>>     “John_i-kwa John_i-uy kay" (lit. John_i and John_i’s dog)
>>     So I think the the within-clause repetition and cross-clause
>>     repetition must be distinguished.
>>     Also I agree with Martin’s initial suggestion that this Korean
>>     case shouldn’t be termed as “anaphora” because it really isn’t
>>     anaphoric reference. It’s just the repeated occurrence of the
>>     same lexeme where you would expect anaphora in an European
>>     language, so to call it anaphora might be a little Euro-centric.
>>
>>     From Hong Kong,
>>     Ian
>>     On 27 May 2021, 11:41 PM +0800, Christian Chiarcos
>>     <christian.chiarcos at web.de <mailto:christian.chiarcos at web.de>>,
>>     wrote:
>>
>>         Depends on the context, I guess. In the area of *anaphor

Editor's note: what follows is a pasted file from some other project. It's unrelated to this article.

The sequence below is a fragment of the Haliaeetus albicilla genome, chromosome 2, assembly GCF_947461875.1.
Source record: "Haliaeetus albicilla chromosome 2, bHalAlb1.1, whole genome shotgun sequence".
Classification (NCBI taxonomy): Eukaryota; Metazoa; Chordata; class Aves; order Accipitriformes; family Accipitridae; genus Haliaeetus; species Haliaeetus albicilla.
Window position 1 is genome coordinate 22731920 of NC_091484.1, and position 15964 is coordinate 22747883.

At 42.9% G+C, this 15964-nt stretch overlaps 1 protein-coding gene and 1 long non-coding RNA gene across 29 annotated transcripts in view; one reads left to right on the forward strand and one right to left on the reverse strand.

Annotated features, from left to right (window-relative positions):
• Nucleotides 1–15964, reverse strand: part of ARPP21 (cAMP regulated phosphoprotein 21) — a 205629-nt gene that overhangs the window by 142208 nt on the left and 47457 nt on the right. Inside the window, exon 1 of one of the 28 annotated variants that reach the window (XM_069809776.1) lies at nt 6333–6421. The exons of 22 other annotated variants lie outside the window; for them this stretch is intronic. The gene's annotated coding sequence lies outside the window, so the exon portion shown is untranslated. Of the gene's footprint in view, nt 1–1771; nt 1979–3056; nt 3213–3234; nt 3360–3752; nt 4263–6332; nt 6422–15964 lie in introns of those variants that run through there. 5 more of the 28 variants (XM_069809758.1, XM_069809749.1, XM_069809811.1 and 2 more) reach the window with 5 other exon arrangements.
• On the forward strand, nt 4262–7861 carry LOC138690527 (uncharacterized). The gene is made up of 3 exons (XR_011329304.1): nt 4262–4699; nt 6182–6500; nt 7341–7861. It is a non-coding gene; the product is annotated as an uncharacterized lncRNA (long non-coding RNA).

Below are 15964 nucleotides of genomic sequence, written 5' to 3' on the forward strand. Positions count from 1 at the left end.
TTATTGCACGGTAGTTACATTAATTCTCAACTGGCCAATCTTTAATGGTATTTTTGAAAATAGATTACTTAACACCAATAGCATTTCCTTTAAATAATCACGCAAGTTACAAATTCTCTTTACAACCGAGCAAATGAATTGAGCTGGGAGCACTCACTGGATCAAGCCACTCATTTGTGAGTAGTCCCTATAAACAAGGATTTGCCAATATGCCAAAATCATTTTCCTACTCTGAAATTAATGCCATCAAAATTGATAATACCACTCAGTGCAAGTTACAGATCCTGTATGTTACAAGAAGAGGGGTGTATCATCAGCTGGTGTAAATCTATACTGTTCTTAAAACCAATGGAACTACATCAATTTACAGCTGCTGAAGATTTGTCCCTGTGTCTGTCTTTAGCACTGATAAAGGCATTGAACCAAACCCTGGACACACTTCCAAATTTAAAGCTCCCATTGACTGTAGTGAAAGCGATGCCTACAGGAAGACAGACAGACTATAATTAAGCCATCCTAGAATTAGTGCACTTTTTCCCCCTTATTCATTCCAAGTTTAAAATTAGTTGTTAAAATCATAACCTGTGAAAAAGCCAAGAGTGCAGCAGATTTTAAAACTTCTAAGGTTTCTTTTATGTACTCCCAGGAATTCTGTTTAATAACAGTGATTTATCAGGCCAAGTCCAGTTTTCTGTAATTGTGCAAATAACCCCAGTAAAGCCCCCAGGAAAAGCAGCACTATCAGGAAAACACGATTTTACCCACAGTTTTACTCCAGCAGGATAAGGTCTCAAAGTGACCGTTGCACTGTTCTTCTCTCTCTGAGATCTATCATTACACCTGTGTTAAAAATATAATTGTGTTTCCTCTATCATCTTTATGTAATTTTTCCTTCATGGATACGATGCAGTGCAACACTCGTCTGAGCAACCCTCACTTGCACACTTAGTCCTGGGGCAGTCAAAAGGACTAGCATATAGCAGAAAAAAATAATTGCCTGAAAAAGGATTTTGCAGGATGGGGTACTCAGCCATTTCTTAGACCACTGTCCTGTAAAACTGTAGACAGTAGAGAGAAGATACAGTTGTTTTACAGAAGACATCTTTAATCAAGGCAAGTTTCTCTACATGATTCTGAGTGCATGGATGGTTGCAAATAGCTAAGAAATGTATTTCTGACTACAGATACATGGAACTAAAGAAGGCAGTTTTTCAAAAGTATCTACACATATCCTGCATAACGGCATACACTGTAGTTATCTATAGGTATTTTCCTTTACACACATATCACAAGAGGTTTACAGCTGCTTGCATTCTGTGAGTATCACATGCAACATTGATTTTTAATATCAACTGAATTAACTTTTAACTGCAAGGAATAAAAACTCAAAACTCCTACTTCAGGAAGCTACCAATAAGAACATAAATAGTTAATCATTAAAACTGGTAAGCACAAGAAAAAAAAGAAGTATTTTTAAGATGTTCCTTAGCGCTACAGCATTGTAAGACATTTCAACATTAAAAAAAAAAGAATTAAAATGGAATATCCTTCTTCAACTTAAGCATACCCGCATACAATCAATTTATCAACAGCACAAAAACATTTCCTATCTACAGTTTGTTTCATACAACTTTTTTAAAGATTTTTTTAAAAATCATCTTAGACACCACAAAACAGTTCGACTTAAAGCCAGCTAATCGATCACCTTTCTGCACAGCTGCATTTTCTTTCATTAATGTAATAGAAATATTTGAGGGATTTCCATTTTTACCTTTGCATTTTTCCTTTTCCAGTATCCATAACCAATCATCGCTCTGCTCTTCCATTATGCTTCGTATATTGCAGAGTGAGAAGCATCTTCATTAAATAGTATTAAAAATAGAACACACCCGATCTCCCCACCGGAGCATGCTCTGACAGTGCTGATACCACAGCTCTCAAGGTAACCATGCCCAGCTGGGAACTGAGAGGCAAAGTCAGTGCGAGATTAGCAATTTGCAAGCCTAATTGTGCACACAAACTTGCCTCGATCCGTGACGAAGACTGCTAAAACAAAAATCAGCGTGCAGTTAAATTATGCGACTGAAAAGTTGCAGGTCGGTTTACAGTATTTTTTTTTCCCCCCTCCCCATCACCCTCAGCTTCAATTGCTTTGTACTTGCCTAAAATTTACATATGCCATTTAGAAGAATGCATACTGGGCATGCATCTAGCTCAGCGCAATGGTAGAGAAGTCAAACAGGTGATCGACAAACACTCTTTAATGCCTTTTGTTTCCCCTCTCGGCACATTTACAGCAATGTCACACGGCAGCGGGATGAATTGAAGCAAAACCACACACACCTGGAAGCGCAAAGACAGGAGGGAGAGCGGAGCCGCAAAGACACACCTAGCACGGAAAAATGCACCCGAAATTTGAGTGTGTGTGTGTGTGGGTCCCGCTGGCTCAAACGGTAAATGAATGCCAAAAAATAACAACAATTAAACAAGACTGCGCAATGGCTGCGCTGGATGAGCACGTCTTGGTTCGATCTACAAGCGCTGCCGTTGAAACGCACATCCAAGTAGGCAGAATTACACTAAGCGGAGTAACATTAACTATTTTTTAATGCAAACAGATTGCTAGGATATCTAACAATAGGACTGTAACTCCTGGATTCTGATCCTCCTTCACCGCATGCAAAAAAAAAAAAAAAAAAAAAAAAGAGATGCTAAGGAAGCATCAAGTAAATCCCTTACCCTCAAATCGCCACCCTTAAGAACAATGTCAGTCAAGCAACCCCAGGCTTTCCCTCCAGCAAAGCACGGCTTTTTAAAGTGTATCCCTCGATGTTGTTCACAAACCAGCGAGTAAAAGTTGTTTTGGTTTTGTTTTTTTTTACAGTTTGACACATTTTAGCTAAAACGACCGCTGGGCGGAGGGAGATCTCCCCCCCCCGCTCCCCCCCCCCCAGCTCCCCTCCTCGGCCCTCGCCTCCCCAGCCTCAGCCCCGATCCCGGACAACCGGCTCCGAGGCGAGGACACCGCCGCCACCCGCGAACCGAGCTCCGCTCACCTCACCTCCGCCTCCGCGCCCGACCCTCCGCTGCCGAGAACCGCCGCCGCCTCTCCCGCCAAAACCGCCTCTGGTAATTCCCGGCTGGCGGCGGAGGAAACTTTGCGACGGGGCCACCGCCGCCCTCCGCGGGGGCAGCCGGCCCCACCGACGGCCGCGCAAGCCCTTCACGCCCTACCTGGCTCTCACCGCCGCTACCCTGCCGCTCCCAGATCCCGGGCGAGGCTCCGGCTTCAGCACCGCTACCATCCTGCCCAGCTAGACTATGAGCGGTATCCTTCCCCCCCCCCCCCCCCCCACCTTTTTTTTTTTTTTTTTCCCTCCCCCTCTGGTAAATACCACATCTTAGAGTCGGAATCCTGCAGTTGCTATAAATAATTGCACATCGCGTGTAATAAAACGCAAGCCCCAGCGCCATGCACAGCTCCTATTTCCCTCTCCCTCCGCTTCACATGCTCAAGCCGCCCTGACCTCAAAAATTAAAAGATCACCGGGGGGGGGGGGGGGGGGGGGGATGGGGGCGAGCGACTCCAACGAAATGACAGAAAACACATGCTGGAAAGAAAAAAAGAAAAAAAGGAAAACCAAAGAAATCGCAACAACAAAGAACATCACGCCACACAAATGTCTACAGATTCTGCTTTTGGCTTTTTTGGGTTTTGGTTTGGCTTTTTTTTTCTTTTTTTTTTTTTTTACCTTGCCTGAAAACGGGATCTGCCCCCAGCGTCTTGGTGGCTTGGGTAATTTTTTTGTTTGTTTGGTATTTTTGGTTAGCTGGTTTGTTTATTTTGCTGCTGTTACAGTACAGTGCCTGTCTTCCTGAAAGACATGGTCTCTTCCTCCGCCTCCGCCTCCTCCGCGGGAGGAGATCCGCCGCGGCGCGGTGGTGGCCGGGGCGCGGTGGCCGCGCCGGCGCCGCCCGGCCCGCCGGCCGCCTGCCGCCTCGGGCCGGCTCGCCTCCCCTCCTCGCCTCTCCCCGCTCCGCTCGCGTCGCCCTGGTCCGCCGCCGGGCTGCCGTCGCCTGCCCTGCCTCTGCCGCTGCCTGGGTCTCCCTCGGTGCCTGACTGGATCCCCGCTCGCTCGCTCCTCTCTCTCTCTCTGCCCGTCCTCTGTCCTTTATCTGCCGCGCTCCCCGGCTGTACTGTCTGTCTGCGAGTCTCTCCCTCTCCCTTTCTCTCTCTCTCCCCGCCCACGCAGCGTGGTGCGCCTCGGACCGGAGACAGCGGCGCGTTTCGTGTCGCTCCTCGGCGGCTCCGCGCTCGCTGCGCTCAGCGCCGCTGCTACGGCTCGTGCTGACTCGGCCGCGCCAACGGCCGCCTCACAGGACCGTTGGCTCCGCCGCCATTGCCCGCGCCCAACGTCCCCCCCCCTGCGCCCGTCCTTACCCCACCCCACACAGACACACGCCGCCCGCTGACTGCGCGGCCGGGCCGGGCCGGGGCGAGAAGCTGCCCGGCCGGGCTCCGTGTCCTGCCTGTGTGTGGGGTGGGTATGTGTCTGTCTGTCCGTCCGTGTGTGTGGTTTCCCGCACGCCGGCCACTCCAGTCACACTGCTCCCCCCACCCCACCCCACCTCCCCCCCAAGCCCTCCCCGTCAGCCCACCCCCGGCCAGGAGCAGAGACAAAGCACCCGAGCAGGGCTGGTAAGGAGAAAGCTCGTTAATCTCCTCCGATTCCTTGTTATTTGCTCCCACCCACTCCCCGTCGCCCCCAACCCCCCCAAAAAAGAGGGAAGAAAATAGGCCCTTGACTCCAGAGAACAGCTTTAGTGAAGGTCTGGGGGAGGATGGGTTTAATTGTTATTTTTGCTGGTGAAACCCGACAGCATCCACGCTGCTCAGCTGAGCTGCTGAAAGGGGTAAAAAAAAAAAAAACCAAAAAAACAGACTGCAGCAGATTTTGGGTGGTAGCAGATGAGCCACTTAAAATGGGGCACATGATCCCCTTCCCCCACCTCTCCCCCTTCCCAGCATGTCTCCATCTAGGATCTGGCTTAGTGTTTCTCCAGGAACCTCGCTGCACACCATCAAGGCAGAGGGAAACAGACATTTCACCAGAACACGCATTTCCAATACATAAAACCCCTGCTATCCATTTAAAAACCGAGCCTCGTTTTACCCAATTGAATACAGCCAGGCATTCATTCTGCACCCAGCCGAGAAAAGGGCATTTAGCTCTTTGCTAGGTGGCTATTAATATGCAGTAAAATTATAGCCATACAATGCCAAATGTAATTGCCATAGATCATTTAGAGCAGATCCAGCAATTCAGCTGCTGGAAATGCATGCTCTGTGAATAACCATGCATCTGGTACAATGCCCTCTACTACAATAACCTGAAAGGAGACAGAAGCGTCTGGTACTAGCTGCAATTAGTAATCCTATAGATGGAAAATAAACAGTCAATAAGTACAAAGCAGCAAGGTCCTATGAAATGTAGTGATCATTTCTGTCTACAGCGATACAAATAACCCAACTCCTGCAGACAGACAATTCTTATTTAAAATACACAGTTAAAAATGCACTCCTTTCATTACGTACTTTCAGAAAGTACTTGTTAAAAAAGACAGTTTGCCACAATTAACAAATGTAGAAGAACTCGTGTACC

>>         resolution* and *linguistic annotation*, "nominal anaphora"
>>         is much more established. "Lexical anaphora" is potentially
>>         ambiguous, because it would also cover or at least overlap
>>         with "verbal anaphora", a term occasionally used for "do so"
>>         constructions and/or verb repetitions.
>>         Best,
>>         Christian
>>         Am Fr., 21. Mai 2021 um 08:00 Uhr schrieb JOO, Ian [Student]
>>         <ian.joo at connect.polyu.hk <mailto:ian.joo at connect.polyu.hk>>:
>>
>>             Dear all,
>>
>>             is there a term for “non-pronominal anaphora”, i. e.
>>             using personal names or titles for anaphoric reference?
>>             Example:
>>
>>                 Hyeng-kwa hyeng-uy chinkwu
>>                 older.brother-COM older.brother-GEN friend
>>                 `Older brother and his (lit. older brother’s) friend’
>>                 (Korean)
>>
>>             I tried to search it in Google, but since I don’t know
>>             what this phenomenon is called, I don’t know what to
>>             search for.
>>             I would appreciate your help.
>>
>>             Regards,
>>             ian
>>
>>